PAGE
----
PHOTO GALLERY (16 IMAGES)

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Five Cool Things About Adornment + Theory

1. DESIGN OVER DRINKS. “Our Jewelry Bar is a space where individuals or couples can pull up a bar stool as I serve them drinks and discuss creating the piece of their dreams,” Langhoff says. “Once drinks are served, we review A+T’s full service menu and walk them through the highly personalized design process. The goal is for them to walk away with an heirloom piece that they will wear for a lifetime. I take the client/designer relationship very seriously and want each one to feel welcomed and delighted in.”
2. ART EVENTS. Beyond jewelry events, Langhoff hosts bi-monthly fine art openings in the store. “We’ve showcased everything from conceptually driven contemporary art jewelry (in conjunction with SOFA Expo), as well as fine art photography and paintings,” she says.
3. SOFT SCENT. Customers always comment about how lovely “our little jewel box smells,” she says. The in-store scent is created from candles and the notes are typically flowery, clean and beachy. It’s all intended, she says, to evoke a romantic, relaxed, beautiful and approachable space.
4. A SWEET IDEA. “We teamed up with a chocolatier to create a custom-branded ‘chocolate jewel box’ for our Valentine’s season,” Langhoff says.
5. MONTHLY WORKSHOPS. “Our monthly workshops are fun-filled afternoons where attendees learn hands-on techniques that help them create and appreciate the art of metalsmithing and other accessory-based techniques. We’ve hosted workshops on ‘How to Make a Silver Ring’, ‘Shibori Dying: Make Your Own Scarf’, as well as ‘How to Read Diamonds’. These workshops have helped cultivate community and further the customer experience. Not to mention, everyone has a great time. I love hearing the store filled with laughter,” Langhoff says.

JUDGES’ COMMENTS

  • Jimmy Degroot: If we’re looking at location as the primary form of marketing, then Viviana is spot on. It’s so refreshing to see a space as well-appointed and thought-out as this. Beautiful.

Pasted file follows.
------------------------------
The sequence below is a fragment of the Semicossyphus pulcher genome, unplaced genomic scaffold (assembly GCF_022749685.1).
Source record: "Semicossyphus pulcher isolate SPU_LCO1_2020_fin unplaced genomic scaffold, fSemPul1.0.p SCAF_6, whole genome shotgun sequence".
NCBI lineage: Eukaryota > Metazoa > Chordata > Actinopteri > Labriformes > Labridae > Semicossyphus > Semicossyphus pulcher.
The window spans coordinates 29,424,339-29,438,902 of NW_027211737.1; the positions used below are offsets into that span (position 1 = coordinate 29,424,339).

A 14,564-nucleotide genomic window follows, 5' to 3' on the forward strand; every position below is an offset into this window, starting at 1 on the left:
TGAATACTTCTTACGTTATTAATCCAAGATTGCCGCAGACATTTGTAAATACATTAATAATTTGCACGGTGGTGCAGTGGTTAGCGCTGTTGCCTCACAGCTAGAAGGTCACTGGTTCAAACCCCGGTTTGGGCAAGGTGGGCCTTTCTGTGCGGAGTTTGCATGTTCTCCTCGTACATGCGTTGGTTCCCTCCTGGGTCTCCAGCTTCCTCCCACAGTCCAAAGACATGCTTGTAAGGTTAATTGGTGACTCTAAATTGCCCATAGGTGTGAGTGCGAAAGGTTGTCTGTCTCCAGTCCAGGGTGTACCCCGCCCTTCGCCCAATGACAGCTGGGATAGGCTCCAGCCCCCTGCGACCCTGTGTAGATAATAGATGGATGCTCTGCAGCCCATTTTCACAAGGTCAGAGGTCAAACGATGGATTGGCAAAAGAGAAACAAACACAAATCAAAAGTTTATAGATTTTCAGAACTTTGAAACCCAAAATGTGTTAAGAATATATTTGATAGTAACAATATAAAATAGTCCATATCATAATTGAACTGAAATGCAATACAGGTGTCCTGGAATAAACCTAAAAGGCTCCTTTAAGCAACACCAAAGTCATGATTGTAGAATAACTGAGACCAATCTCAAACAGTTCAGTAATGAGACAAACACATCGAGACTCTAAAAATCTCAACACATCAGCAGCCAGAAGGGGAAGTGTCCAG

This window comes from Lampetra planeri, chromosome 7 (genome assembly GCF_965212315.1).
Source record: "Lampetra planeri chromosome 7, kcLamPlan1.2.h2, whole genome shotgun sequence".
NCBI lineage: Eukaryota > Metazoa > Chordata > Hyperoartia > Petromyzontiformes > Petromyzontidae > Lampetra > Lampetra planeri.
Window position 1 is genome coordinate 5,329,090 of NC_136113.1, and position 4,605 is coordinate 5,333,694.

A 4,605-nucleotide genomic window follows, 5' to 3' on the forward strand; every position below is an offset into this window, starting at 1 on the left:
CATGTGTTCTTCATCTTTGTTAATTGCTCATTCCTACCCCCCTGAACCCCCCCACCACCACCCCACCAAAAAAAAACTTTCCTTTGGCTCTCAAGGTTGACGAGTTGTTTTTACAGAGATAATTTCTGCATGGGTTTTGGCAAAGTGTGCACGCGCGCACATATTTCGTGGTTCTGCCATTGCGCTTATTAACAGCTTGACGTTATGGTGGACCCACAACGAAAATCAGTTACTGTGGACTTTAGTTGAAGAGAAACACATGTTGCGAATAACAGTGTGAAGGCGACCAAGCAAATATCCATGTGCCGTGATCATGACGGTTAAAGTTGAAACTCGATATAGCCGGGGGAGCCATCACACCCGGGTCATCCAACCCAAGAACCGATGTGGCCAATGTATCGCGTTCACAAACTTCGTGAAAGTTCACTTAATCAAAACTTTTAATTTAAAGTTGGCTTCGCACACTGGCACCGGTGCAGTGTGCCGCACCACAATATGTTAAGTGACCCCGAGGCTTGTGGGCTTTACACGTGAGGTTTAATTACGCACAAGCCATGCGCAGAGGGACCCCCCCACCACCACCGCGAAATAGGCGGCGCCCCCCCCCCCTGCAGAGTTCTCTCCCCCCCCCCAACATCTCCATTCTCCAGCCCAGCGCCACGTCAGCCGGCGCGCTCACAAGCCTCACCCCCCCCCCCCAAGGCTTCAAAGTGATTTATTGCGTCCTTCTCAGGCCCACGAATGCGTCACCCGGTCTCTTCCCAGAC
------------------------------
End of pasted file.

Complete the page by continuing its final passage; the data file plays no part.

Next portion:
• Sofia Kaman: Love the interior design and concept. Very polished!
  • Tiffany Stevens: I’m obsessed! Smart and beautiful choices on every level.

 

Try This: Offer a Workshop

Offer your customers an unexpected hands-on experience. Why not try a “make your own silver ring” workshop, if you have the facilities for it?

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America's Coolest Stores

Innovative Man-Cave, Swarovski Crystal Wallpaper and More Give Our December Cool Store “Colorado Glam”

Second- and third-generation family members combine rustic and elegant elements for eye-catching results.

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Williams Jewelers, Englewood, CO

OWNERS: Steve and Diane Williams ;OPENED FEATURED LOCATION: 2017; DESIGN FIRM: Leslie McGwire and Associates; EMPLOYEES: 19; AREA: 12,000 square feet;SHOWCASES: Artco Group;TOP BRANDS: Rolex, Tacori, Verragio, Hearts on Fire, John Hardy


WILLIAMS JEWELERS OF ENGLEWOOD boasts glamorous eye-catching design elements, including a 6-foot chandelier dripping with gold aspen leaves, clouds of light that float from the ceiling and Swarovski-crystal studded wallpaper.
On the other side of the design equation are rustic sliding barn doors, textured cork walls, beetle-kill wood planking on the ceiling and an informal man cave with fireplace and comfortably classic leather chairs.

The Williams family, working closely with interior designer Leslie McGwire, have married the two halves of the store’s personality into one beautiful, functional showplace designed to evoke a wide-open mountain retreat, with the ceiling reaching a height of 30 feet in some places. The exterior’s stone, wood and stucco coordinates with the interior design.